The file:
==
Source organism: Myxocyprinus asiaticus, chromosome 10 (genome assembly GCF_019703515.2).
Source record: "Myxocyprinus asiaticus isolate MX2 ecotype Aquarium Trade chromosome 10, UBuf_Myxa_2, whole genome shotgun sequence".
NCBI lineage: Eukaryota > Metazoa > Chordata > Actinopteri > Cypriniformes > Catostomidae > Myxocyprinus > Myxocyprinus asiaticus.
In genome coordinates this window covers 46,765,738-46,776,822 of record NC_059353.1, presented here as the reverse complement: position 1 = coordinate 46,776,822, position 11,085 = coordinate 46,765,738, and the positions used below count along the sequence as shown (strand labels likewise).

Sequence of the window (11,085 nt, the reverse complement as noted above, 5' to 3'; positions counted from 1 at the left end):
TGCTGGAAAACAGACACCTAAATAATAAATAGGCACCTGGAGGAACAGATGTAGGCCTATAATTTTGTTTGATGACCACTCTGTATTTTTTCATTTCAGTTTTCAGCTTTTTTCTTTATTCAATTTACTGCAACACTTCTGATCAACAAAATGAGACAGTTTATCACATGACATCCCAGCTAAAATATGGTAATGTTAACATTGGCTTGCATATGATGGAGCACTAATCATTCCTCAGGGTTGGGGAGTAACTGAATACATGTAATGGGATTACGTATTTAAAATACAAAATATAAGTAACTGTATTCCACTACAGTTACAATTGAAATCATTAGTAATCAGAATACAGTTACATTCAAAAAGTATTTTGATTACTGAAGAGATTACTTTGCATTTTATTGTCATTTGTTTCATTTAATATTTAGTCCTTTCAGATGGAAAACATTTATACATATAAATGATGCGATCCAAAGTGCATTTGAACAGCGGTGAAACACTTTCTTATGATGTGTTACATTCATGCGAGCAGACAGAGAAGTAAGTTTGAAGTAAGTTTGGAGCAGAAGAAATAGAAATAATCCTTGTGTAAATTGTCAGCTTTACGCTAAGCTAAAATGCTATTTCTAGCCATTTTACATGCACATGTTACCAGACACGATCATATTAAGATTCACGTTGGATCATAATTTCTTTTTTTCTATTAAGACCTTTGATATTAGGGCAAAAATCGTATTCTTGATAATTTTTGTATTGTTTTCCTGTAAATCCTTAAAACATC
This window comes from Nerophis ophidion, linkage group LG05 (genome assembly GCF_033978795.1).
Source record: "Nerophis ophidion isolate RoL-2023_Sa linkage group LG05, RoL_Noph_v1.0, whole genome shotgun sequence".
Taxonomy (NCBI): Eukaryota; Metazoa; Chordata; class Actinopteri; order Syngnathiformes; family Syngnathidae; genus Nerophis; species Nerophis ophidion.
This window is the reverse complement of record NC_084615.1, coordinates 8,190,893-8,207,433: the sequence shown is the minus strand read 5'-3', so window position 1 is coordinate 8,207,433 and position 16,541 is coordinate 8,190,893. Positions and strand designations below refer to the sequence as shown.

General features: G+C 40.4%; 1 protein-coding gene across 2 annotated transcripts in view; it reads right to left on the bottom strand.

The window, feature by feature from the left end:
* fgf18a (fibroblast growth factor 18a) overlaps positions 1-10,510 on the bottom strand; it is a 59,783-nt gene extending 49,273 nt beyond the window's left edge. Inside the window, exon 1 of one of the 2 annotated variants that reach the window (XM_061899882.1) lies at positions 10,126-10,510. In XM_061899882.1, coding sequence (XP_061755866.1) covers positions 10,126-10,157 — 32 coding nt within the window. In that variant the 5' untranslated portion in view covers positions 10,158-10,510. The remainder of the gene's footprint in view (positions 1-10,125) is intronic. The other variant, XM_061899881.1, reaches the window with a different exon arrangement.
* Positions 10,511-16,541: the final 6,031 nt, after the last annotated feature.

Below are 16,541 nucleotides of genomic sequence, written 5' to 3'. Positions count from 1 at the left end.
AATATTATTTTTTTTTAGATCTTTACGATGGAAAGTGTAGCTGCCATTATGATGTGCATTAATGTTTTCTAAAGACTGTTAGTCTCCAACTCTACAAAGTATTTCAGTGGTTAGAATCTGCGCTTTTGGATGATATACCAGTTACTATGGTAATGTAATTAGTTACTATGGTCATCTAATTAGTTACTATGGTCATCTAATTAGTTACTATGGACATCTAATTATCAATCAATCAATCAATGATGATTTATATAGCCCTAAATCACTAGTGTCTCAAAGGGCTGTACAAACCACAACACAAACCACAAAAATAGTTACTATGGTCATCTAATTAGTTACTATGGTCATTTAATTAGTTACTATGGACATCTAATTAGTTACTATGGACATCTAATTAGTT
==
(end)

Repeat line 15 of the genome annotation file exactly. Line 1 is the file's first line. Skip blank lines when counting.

Below are 16,541 nucleotides of genomic sequence, written 5' to 3'. Positions count from 1 at the left end.